Search This Blog

Wednesday, March 28, 2018

How Great are the Wonders of Hashem?

Transformation of a kidney bean into a fully-grown plant 


Transformation of a kidney bean into a fully-grown plant is captured in a mesmerizing timelapse

The mesmerizing process of a kidney bean burgeoning into a fully-grown plant has been captured in an incredible new timelapse.

Shot through a soil cross section, the footage shows how the bean first bursts and sprouts roots, before a stem and plant shoots out above the surface.
The amazing video was captured by Lithuanian YouTuber Mindaugas Kriksciukas in a painstaking process that took a total of four attempts.

The footage was shot over 25 days, with Mr Kriksciukas, 27, setting his camera to shoot an image of the bean's progress every nine minutes and 36 seconds.
The result was a jittery but engrossing clip showing just how much plants can move during their earliest stages of growth.
The idea came to Mr Kriksciukas while brainstorming ideas for an interesting time-lapse subject for his YouTube channel GPhase.

The footage was shot over 25 days, with Mr Kriksciukas, 27, setting his camera to shoot an image of the bean's progress every nine minutes and 36 seconds.
The result was a jittery but engrossing clip showing just how much plants can move during their earliest stages of growth.
The idea came to Mr Kriksciukas while brainstorming ideas for an interesting time-lapse subject for his YouTube channel GPhase.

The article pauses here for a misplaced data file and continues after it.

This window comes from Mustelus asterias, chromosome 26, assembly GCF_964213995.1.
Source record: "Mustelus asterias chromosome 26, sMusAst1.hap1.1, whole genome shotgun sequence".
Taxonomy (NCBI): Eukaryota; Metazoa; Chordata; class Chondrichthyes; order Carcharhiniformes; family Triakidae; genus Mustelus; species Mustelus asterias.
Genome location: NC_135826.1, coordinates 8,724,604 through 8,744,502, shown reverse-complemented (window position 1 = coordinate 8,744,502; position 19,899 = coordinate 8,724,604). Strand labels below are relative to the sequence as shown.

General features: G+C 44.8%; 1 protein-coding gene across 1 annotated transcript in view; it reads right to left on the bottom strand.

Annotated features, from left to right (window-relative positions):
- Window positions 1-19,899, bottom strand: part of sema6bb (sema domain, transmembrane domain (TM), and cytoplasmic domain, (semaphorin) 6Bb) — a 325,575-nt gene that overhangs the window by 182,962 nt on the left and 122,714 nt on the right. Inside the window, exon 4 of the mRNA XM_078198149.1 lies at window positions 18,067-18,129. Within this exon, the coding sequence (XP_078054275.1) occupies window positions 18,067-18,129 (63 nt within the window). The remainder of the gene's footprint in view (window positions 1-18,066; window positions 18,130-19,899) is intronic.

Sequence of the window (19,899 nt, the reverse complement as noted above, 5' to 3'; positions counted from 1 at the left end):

'Seeing the motion, the action, growth itself is definitely the most fascinating thing about these videos.'
Most plants grow from seeds, which come in a variety of shapes and sizes, and the kidney bean plant grows from kidney beans.
Within this compact package is everything the plant needs to grow and reproduce

The outside covering of seeds is called the coat, which protects the baby plant and is split open once it begins to grow.
In order for seeds to grow into plants, they need soil containing nutrients, water, sunlight, the right temperature, room to grow, and time.
If the conditions are just right, the seed begins to sprout roots deep into the soil to collect water, while a stem shoots upwards.

The plant knows which way to grow its roots and stem because it can sense the pull of gravity through the soil - while the stem is grown in the opposite direction, the roots are pushed in line with gravity.
Once the stem has breached the surface of the soil, it grows leaves to collect sunlight.
The plant has specialised cell machinery that means its stem always grows in the direction of the sun to make sure it is pointing the right way. 

2 comments:

Chafraud-Depravitch said...

DIN, this is not news! God's been doing it this way for years!
What kind of site are you running here? Where's the fresh information? I heard about this when I was a kid.

There's even a variety of bean that grows high enough to reach the house of a Giant who lives in the clouds. You may have heard of him. He owns a goose that Chabad and Satmar have tried to get their hands on for decades to perform shechita.

Of course, you're not really interested in the truth. You just wanted to tempt us with kitniyot in the run-up to Pesach!

Chag Sameach.

Abe said...

Speaking of the kiniyot kerfuffle, since I’m ashkenazi I don’t eat them because I don’t want to to wind up in gehenim. The unfortunate Sephardim should think twice before eating chumus, rice or string beans.
.